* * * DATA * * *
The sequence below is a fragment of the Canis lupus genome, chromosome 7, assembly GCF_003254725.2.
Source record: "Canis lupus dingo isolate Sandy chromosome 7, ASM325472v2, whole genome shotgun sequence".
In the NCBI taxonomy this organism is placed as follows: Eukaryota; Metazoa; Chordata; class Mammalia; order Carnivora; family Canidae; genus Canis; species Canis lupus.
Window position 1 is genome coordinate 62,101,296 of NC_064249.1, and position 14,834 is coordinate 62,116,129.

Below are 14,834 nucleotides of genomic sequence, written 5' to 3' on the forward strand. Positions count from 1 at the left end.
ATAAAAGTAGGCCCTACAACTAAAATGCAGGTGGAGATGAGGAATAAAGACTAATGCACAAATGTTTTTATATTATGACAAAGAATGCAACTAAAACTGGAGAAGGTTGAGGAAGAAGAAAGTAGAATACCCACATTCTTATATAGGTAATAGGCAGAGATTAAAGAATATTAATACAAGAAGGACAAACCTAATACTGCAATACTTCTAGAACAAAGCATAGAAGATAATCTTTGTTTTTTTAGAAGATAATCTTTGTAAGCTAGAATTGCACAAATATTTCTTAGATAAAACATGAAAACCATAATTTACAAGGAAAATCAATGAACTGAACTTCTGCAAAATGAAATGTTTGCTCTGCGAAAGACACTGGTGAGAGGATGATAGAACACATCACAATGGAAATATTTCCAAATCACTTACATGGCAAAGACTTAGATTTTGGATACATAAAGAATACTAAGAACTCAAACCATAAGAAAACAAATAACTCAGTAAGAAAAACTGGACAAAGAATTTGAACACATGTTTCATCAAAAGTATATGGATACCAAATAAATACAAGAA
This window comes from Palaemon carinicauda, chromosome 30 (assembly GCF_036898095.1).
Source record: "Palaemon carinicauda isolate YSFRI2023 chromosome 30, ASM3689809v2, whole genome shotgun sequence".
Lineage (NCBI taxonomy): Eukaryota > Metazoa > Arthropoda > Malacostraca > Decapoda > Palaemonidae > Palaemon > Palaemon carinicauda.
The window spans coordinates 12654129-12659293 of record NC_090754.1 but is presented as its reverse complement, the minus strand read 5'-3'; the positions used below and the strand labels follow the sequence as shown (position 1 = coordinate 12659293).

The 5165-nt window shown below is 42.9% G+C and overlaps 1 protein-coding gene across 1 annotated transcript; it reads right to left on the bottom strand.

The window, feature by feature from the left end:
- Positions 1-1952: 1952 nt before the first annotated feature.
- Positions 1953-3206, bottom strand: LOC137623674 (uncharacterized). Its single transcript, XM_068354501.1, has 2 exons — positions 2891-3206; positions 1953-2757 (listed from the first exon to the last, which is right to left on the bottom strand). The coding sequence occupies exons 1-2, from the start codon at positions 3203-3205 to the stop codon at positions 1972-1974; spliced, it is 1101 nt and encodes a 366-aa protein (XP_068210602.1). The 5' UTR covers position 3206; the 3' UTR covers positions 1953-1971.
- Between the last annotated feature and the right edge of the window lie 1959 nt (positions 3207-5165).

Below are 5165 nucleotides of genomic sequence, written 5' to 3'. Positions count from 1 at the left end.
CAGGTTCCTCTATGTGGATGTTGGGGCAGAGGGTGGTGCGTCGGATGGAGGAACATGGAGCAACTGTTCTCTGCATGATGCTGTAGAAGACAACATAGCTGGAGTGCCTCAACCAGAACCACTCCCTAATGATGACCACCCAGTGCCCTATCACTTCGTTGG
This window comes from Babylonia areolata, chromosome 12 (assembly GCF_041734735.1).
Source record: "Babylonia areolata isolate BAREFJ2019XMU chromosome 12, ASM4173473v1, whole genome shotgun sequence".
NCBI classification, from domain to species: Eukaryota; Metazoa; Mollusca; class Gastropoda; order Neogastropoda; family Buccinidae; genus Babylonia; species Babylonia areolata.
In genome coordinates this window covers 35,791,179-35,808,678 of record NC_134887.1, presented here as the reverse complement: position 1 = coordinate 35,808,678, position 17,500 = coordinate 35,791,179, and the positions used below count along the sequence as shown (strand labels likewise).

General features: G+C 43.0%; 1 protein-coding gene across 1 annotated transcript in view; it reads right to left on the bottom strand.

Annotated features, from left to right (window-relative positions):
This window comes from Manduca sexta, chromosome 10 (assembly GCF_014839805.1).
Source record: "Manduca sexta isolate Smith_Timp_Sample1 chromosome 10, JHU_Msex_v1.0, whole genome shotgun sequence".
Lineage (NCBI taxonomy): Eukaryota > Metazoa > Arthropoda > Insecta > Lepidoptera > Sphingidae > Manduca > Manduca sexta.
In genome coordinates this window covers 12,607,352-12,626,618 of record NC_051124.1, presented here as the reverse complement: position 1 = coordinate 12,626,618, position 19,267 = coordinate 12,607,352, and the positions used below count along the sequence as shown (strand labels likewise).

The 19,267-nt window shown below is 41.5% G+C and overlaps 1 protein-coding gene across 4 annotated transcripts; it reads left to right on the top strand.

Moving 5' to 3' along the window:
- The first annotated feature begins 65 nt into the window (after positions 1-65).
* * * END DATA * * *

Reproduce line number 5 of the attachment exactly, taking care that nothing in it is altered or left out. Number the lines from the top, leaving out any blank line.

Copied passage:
Below are 14,834 nucleotides of genomic sequence, written 5' to 3' on the forward strand. Positions count from 1 at the left end.